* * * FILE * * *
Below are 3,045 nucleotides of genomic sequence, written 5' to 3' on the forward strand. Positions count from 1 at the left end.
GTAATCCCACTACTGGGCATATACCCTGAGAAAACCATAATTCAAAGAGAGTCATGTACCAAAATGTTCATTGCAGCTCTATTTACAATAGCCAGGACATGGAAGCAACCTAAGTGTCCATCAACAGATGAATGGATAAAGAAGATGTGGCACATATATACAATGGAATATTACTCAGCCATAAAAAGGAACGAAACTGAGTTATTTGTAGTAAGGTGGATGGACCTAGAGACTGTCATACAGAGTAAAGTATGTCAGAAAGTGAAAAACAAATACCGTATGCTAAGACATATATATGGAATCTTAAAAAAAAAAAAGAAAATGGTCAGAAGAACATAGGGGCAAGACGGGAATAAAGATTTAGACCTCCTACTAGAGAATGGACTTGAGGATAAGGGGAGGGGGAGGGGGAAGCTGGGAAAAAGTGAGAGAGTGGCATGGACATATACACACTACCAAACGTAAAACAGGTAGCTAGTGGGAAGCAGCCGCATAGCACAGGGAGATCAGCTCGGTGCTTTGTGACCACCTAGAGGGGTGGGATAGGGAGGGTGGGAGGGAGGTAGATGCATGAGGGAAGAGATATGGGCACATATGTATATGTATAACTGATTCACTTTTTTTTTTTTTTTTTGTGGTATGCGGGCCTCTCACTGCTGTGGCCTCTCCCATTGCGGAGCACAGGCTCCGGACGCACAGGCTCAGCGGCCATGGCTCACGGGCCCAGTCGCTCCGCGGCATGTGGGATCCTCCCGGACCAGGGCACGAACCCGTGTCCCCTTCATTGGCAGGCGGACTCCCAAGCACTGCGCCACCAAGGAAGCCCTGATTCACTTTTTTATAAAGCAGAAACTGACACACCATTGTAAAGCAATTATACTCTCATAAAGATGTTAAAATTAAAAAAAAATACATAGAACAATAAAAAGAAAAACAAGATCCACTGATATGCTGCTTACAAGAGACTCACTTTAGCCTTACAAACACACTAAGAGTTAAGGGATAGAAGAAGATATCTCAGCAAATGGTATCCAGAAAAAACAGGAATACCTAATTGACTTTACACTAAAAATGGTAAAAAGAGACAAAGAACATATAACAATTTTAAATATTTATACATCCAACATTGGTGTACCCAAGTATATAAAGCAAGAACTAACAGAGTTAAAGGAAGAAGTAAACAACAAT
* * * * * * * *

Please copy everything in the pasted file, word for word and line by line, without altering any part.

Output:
Below are 3,045 nucleotides of genomic sequence, written 5' to 3' on the forward strand. Positions count from 1 at the left end.
GTAATCCCACTACTGGGCATATACCCTGAGAAAACCATAATTCAAAGAGAGTCATGTACCAAAATGTTCATTGCAGCTCTATTTACAATAGCCAGGACATGGAAGCAACCTAAGTGTCCATCAACAGATGAATGGATAAAGAAGATGTGGCACATATATACAATGGAATATTACTCAGCCATAAAAAGGAACGAAACTGAGTTATTTGTAGTAAGGTGGATGGACCTAGAGACTGTCATACAGAGTAAAGTATGTCAGAAAGTGAAAAACAAATACCGTATGCTAAGACATATATATGGAATCTTAAAAAAAAAAAAGAAAATGGTCAGAAGAACATAGGGGCAAGACGGGAATAAAGATTTAGACCTCCTACTAGAGAATGGACTTGAGGATAAGGGGAGGGGGAGGGGGAAGCTGGGAAAAAGTGAGAGAGTGGCATGGACATATACACACTACCAAACGTAAAACAGGTAGCTAGTGGGAAGCAGCCGCATAGCACAGGGAGATCAGCTCGGTGCTTTGTGACCACCTAGAGGGGTGGGATAGGGAGGGTGGGAGGGAGGTAGATGCATGAGGGAAGAGATATGGGCACATATGTATATGTATAACTGATTCACTTTTTTTTTTTTTTTTTGTGGTATGCGGGCCTCTCACTGCTGTGGCCTCTCCCATTGCGGAGCACAGGCTCCGGACGCACAGGCTCAGCGGCCATGGCTCACGGGCCCAGTCGCTCCGCGGCATGTGGGATCCTCCCGGACCAGGGCACGAACCCGTGTCCCCTTCATTGGCAGGCGGACTCCCAAGCACTGCGCCACCAAGGAAGCCCTGATTCACTTTTTTATAAAGCAGAAACTGACACACCATTGTAAAGCAATTATACTCTCATAAAGATGTTAAAATTAAAAAAAAATACATAGAACAATAAAAAGAAAAACAAGATCCACTGATATGCTGCTTACAAGAGACTCACTTTAGCCTTACAAACACACTAAGAGTTAAGGGATAGAAGAAGATATCTCAGCAAATGGTATCCAGAAAAAACAGGAATACCTAATTGACTTTACACTAAAAATGGTAAAAAGAGACAAAGAACATATAACAATTTTAAATATTTATACATCCAACATTGGTGTACCCAAGTATATAAAGCAAGAACTAACAGAGTTAAAGGAAGAAGTAAACAACAAT